By Eric Schmidt

The quest to secure a new ballpark for the Tampa Bay Rays continued on Tuesday as Stuart Sternberg addressed the Pinellas County Board of County Commissioners. Last week, the Rays met with Hillsborough County officials. Hillsborough County is the city of Tampa, while Pinellas County contains St. Petersburg where the Rays currently play.

This debate about a new stadium for the Tampa Bay Rays has been raging for years with seemingly no end in sight. The argument is that if the Rays have a new facility, the attendance will increase, an argument I absolutely disagree with. I have been to Tropicana Field countless times and I see nothing wrong with the venue. As a disclaimer, I have been to far more professional football stadiums than ballparks, but I see nothing wrong with the Trop.

The Rays front office claims that Tropicana Field is too far away from the center of downtown Tampa, and a move will help to boost attendance. I believe that a potential move will be a zero sum game in the end. What boost in attendance that the Rays will see by moving to the other side of the Bay, the Rays will see is offset by fans from Port Charlotte and Sarasota that no longer wish to drive further to see games.

Major League Baseball and Bud Selig have decided to interject themselves into the debate over the Rays and the possibility of a new venue.MLB issued the following statement last Thursday-

“The Commissioner has had conversations with Stuart Sternberg and is disappointed with the current situation in the Tampa Bay market,” MLB said in a release. “The status quo is simply not sustainable. The Rays have been a model organization, averaging nearly 92 wins per year since 2008 and participating in the postseason three times, including their inaugural World Series in 2008. Their .565 winning percentage over the last five years is second among all American League clubs and third in all of Major League Baseball. Last year, the 30 Major League clubs averaged nearly 2.5 million in total attendance; the Rays, who finished with a 90-72 record, drew 1,559,681, which ranked last in the game. The club is an eager contributor to worthy causes in the Tampa and St. Petersburg communities and takes pride in meeting the social responsibilities that come with being a Major League franchise. We are hopeful that the market will respond in kind to a club that has done a marvelous job on and off the field.”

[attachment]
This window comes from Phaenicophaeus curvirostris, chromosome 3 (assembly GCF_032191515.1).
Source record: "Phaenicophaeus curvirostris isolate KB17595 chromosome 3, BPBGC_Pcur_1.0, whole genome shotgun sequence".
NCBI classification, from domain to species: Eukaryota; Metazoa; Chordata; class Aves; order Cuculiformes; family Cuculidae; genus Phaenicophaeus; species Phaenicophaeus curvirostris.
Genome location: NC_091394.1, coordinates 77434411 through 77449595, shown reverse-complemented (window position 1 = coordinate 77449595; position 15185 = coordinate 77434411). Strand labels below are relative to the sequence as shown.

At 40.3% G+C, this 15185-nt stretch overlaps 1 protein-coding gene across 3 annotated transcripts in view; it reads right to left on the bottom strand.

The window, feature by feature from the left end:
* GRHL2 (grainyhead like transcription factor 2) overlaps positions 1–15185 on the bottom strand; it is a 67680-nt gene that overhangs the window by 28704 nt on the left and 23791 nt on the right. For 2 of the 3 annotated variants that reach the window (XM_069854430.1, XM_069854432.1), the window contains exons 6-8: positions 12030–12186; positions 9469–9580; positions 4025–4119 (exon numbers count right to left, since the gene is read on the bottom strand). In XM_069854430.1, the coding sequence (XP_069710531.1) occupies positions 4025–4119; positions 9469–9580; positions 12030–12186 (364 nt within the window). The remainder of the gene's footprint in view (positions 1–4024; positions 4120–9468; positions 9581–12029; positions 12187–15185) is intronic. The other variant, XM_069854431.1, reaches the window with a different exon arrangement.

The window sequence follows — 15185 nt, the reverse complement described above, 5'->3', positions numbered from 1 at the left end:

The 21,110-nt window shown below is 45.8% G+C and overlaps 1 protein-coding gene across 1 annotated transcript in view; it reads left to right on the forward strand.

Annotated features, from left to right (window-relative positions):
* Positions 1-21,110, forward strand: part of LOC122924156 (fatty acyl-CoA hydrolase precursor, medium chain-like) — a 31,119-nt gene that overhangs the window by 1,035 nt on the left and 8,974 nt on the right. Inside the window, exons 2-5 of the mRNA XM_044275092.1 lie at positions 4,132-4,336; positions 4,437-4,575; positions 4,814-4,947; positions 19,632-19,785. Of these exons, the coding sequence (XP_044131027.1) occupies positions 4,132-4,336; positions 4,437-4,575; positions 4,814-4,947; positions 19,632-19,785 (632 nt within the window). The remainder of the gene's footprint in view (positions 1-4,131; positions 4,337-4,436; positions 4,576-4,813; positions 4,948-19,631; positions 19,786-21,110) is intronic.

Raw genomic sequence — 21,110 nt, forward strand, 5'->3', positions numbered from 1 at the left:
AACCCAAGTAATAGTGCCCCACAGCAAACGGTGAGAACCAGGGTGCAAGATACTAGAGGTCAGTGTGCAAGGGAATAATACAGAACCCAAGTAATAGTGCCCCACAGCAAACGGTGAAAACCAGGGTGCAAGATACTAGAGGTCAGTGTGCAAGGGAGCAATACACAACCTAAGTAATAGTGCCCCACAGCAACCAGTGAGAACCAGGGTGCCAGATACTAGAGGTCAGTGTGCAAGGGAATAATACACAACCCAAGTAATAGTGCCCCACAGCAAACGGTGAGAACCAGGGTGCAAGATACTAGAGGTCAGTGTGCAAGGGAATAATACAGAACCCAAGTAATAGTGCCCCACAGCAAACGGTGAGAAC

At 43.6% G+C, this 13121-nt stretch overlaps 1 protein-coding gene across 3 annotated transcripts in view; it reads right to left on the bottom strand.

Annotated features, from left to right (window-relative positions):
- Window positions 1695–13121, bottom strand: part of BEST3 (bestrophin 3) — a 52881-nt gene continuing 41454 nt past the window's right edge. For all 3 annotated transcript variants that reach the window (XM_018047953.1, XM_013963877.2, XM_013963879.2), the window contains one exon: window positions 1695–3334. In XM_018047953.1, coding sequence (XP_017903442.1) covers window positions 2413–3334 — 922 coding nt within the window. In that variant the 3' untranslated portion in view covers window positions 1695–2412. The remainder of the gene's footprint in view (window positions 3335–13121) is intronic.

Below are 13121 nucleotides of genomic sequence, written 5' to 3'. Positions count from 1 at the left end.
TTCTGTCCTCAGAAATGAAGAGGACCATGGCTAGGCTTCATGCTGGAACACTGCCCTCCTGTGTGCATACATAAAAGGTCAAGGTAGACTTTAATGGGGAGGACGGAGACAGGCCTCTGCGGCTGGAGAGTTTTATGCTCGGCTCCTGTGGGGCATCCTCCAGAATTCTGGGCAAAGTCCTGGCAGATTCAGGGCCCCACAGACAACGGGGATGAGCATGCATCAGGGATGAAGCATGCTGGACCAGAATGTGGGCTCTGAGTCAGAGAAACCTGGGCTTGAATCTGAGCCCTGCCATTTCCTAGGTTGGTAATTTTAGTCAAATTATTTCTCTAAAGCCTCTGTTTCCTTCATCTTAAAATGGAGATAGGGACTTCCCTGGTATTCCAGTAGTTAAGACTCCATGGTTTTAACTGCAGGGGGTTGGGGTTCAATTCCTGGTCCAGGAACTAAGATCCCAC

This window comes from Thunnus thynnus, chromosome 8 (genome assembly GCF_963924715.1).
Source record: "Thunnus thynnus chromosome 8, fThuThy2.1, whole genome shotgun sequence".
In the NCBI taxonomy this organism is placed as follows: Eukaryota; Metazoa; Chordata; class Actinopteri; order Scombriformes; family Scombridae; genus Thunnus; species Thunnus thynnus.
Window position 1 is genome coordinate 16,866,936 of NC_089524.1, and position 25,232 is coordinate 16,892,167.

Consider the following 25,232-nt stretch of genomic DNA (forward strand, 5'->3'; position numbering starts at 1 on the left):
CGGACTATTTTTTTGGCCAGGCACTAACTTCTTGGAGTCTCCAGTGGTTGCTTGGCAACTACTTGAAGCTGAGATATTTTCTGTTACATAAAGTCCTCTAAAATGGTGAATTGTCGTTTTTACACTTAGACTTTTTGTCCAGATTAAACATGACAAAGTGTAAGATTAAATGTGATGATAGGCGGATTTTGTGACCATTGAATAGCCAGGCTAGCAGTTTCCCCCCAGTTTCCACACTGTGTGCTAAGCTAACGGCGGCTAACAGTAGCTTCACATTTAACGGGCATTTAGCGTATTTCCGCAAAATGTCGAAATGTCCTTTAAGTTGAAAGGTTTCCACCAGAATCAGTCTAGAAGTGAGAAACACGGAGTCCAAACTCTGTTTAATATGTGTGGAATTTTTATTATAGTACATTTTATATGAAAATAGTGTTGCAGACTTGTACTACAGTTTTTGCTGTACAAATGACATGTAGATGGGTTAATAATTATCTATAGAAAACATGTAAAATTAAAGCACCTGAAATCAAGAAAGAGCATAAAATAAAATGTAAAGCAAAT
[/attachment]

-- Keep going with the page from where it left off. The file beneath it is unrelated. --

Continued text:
Mr. Selig should focus his attention on fixing the game of baseball, embracing new technology and stop dithering over the Tampa Bay Rays.

If the Rays think that a move across the bay will be so beneficial to attendance, simply look towards Raymond James Stadium. Tampa Bay is home to a professional football franchise as well. The Buccaneers play only eight home games a year, not 82 like the Rays, and they are having difficulty selling out their stadium as well. Only two home games of the Buccaneers avoided getting a local blackout during the 2012 season despite fielding a vastly improved product on the field over the 2011 season.

As in political elections, it’s the economy stupid. The economy in the Tampa area is struggling. It has not recovered from the housing bubble burst and the region sees some of the highest unemployment in the state of Florida. Unfortunately for the Rays, the team finally came out of the basement and became a force to reckon with in the baseball world just about the same time the economy went into the toilet. A new stadium isn’t going to fix that.

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